While the homicide and shooting detectives investigated specific acts of violence, I was part of a small team of officers assigned to listen to wiretapped phone conversations and prerecorded jail calls between suspected BGF members. I rotated between listening to prerecorded jail calls of members already in jail and listening to live calls via wiretap. The lead detective identified who he believed were the BGF’s top commanders and got a warrant for their phones, using numbers that were obtained either through arrest records or confidential informants.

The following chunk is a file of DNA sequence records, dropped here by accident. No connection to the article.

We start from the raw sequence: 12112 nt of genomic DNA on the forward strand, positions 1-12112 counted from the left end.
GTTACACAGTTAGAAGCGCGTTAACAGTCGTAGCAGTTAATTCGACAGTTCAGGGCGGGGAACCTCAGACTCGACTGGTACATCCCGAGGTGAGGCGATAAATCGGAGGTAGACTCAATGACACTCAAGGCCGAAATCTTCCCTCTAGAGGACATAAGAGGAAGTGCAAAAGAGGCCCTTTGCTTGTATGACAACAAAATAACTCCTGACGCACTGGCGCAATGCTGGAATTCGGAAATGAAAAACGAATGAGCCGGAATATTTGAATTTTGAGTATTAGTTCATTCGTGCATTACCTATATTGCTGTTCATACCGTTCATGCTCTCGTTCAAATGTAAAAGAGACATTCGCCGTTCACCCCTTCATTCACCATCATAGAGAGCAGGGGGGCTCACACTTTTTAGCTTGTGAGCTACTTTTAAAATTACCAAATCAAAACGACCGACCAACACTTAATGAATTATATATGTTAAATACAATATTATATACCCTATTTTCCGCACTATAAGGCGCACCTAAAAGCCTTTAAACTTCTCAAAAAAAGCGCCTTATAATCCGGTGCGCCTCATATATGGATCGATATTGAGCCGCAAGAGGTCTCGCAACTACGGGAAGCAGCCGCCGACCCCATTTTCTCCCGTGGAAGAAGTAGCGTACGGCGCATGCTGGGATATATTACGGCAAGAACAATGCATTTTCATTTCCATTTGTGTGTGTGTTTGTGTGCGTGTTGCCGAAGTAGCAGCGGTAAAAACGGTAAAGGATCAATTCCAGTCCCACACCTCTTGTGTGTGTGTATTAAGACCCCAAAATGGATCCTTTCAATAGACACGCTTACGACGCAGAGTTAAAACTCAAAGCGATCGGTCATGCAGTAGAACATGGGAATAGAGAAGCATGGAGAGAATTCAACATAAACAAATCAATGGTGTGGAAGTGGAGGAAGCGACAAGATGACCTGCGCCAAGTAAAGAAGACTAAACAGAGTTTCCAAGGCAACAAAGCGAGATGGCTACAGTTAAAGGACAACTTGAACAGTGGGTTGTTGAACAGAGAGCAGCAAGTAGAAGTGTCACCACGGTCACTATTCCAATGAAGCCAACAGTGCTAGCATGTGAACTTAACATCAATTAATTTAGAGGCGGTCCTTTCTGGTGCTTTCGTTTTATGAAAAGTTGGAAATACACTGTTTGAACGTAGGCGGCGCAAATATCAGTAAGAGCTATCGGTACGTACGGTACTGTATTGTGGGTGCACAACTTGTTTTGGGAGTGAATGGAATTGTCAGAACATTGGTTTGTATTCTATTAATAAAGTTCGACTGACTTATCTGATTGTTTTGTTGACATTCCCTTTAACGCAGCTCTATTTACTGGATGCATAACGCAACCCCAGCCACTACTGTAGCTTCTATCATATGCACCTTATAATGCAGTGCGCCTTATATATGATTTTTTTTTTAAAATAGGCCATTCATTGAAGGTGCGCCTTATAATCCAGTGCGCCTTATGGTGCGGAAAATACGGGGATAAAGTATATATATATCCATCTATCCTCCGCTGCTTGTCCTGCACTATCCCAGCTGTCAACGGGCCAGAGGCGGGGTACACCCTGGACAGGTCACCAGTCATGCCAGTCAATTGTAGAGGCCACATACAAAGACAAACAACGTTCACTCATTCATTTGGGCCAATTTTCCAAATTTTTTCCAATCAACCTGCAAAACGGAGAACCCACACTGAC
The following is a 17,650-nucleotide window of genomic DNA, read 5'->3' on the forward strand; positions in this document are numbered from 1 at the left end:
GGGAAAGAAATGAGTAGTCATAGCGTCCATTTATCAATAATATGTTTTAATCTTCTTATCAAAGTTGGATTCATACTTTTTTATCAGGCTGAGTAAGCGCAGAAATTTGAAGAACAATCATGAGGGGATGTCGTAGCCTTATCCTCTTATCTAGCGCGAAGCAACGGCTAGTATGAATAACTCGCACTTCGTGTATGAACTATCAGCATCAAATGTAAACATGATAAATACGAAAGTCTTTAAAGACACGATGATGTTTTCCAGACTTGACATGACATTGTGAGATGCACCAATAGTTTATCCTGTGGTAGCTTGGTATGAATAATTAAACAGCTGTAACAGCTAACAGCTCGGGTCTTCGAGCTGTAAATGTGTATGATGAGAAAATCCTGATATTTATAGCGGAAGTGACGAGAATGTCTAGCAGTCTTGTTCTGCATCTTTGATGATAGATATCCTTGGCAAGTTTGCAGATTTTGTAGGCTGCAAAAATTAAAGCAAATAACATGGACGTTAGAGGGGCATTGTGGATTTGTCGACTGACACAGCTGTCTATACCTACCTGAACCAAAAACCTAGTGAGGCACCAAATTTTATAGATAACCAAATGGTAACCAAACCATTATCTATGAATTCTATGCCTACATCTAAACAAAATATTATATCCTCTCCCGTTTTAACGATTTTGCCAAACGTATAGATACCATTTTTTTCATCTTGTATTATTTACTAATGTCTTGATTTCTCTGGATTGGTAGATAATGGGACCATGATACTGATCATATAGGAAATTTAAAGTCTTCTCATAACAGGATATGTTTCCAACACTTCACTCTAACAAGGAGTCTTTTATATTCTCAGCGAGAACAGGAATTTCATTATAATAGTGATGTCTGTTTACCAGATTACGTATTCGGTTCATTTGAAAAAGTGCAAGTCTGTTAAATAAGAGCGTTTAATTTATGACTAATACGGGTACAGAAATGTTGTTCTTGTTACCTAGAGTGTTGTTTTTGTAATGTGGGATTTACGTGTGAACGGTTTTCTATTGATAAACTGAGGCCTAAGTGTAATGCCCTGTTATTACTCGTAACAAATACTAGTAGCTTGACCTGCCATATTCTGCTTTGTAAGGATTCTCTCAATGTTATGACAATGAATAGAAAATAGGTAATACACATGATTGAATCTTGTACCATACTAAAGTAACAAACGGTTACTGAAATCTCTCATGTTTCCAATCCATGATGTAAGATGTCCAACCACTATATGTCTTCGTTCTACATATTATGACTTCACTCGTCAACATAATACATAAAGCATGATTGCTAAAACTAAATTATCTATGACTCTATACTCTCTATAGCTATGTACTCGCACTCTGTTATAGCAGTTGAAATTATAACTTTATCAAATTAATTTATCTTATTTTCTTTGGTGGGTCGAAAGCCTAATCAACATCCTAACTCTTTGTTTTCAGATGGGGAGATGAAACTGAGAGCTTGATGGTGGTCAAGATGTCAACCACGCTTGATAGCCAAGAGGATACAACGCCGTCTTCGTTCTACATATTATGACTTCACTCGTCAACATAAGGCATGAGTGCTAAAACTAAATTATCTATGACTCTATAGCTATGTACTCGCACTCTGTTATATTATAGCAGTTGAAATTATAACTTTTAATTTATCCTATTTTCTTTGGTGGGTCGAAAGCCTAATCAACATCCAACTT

Most of the calls I listened to were mundane and not of a criminal nature. The alleged leader of the bubble, Gerald “Geezy” Johnson, didn’t have a cell phone, so we convinced a judge to sign a warrant for his girlfriend’s phone. Many of the calls and texts I monitored on her line were people trying to make appointments to have their hair done. Occasionally other people would call and ask her “Where Fat Boy at?” an affectionate nickname that friends gave Johnson, who is listed in court records at 290 pounds. If they were together, she would hand the phone to Johnson. Conversations often focused on getting high together or planning a time to meet on the street. Another phone line I monitored was shut off because the target didn’t pay his bill, which considering that he was supposedly a high-ranking member of a gang, felt odd to me. The lead detective in the investigation then contacted the phone company and convinced them to reactivate the line for the duration of our investigation. That backfired because when the target realized his account had been reactivated without paying the bill, he dumped the phone.